So that was and adventure! Firstly, let me give you a few friendly tips. 1) If you’re getting the bus from Dunfermline to Burntisland, just down the coast on the Firth of Forth, make sure that if it’s a double decker you use the top deck. 2)Don’t go on a bank holiday Monday. You knew that already, I forgot.
Why the bus? Well, I made the mistake of sitting on the lower deck of the Stagecoach No 7 service from Dunfermline. It wasn’t an unpleasant journey, but it DID involve lots of houses and roads. Sitting on the top deck would have given me lovely views of the Forth Road and Rail Bridges. Take the top deck.
Burntisland, when I got there, was busy, very busy. It was a Bank holiday andBurntisland was showing off just how popular a holiday spot it can be, with visitors crowding the beach and the popular all-summer fair. The fair, by the way, is situated on the Links, which land was. granted to the townspeople by KIng James V.
Burntisland, much like my hometown, Alloa, has a varied industrial history, from Plummer’s Aerated Water ( a division of which was taken over by Kia Ora)to an aluminium works which closed in 2002.There were even short lived shale oil and vitriol works. The town was a Victorian centre of the herring industry, and as with Alloa, there was shipbuilding. And ferries. Ferries bearing tourists. Including the first roll-on roll-off ferry. Then there was the Forth Rail Bridge at nearby North Queensferry. It cemented Burntisland’s appeal as a tourist town. Today the docks is used for production of offshore gas and oil fabrications, so the town still has some heavy industry. Now an industrial town is not an obvious candidate to have a blue flag award winning beach, but Burntisland does, .and equally impressively, a lifeguard keeping a keen eye on swimmers – a rare sight on Scotland’s beaches. Judging from the day of my visit, its’ tourist industry is also doing well and it deserves congratulations for that. Sadly, I was less impressed that the Museum of Communications was closed (with no opening times displayed, ironically) and that in common with Alloa, there is no permanent local history museum. Is the town as booming as it seems or was I led astray by a Bank Holiday phenomenon?I’m not sure. I hope it’s doing well.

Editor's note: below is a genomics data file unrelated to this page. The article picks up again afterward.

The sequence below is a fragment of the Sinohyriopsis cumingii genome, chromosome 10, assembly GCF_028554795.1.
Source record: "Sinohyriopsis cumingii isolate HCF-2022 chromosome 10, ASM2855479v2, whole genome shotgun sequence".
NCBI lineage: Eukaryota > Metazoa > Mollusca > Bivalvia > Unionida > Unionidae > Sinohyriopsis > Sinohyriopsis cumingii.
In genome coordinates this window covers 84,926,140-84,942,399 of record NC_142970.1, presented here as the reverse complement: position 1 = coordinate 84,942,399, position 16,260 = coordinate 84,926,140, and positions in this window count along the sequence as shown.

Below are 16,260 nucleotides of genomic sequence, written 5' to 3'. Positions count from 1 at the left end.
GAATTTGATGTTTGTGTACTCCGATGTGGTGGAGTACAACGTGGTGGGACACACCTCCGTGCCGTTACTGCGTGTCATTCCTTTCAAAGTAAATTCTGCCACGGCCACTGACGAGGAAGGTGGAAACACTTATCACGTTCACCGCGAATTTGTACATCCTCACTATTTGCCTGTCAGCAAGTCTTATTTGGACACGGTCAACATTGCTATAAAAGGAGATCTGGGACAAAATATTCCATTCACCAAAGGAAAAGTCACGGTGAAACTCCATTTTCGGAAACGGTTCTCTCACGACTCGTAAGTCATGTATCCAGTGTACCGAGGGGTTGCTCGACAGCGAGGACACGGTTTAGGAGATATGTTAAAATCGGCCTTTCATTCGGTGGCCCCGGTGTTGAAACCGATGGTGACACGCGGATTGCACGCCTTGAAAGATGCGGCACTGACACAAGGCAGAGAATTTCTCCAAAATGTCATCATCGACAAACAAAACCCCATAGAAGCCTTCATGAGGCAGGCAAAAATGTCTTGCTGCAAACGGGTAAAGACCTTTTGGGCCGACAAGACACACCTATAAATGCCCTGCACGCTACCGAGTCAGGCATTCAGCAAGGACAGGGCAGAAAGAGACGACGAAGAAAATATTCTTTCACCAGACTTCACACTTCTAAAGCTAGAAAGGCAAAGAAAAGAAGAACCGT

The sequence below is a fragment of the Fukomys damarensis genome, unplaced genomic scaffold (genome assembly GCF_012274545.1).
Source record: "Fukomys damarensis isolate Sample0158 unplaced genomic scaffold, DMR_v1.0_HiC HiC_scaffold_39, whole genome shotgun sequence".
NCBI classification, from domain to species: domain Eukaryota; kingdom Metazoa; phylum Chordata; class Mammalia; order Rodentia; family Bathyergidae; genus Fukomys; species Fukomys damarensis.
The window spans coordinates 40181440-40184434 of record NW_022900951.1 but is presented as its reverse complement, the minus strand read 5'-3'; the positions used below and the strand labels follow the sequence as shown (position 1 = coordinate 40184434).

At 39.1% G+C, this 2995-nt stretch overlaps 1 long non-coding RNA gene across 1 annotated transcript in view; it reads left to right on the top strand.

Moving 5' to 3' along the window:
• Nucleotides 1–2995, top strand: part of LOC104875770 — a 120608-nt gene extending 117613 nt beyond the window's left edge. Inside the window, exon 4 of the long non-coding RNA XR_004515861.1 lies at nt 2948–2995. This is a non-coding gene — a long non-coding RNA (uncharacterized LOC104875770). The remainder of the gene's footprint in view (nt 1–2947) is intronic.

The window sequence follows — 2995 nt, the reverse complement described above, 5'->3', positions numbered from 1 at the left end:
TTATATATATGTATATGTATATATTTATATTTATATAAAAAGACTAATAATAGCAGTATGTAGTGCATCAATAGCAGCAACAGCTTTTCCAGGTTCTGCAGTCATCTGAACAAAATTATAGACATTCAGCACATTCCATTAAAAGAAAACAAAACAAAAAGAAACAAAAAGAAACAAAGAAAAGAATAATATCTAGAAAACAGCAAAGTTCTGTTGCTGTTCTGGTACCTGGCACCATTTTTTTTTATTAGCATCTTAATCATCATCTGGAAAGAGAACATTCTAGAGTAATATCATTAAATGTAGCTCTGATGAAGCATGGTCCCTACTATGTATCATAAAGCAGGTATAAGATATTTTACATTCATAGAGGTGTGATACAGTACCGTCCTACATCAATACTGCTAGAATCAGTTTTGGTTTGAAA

Burntisland was a wee bit too crowded for me, though, so I hiked along the coast road to KInghorn. En route, I came across something which I’ve heard off ever since I studied mediaeval history in my first year at University in 1992, but never actually seen. A stone obelisk marking one of the key turning points in Scottish history
Here, on.a stretch of road along the top of Pettycur Bay, this monument marks the site where in 1286, King Alexander III, King of Scots, fell from his horse on a stormy night and was found dead on the shore next morning. Now by all accounts, the 43 year old King was something of a ladies’ man, and was in a desperate hurry to get home to KInghorn and his young wife, Yolande de Dreux. He had good reason to hurry. He needed an heir. Tragically, Alexander had outlived all of his children. He had only one heir,his grand-daughter, the infant Margaret, daughter of the the King of Norway. On 13th March 1286, Yolande’s birthday, her husband’s body was found on the shore. Local legend has it that her ghost haunts the site, perhaps awaiting his return.
But why was this event so pivotal to Scottish history? Well, the young heir, Margaret the Maid of Norway, was an infant and a girl. Nevertheless the nobles of Scotland accepted her, and waited until she was old enough to travel from Norway to Scotland. In 1290 she embarked on the journey. Sadly, she never made it. She died at the Bishop’s Palace in Kirkwall, Orkney.In doing so, she sparked a constitutional crisis. Scotland had no clear heir to the throne, and many power-hungry claimants.In his role as feudal overlord of the King of Scots, KIng Edward I of England intervened, and chose John Balliol, a man who many see as a puppet King. Only a few years later, Edward deposed Balliol and in doing so, sparked off the Scottish Wars of Independence which included such fam0us victories as the Battle of Stirling Bridge in 1297 and Battle of Bannockburn in 1314. All of which might never have happened had a lusty and impatient King not fallen from his horse on a stormy night.
The nearby town of KInghorn is very reminiscent of Fife’s East Neuk fishing villages, at least around the shoreline which you can see in the photo at the top. Like Burntisland, it’s a tourist town, and the large caravan park which stretches along the road between the two communities is testament to this. On the day of my visit however, the beach was quiet, calm, the late afternoon handful of visitors relaxing before the tea time in the caravan or the long drive home. A dog, doggedly, refused to leave the beach. I knew how she felt. Enjoying the warm sand and icy cold water (those swimmers at Burntisland were brave) under my bare feet, I didn[t want to leave either. The beach had cast it’s magic.Looking over the water to Edinburgh, so very near and yet a different world, I thought how lovely it would be to travel home from the bustling capital city to this peaceful haven.
And when I tore myself away, to catch the bus back to Dunfermline and then on to Alloa, I took my own advice and sat on the top deck.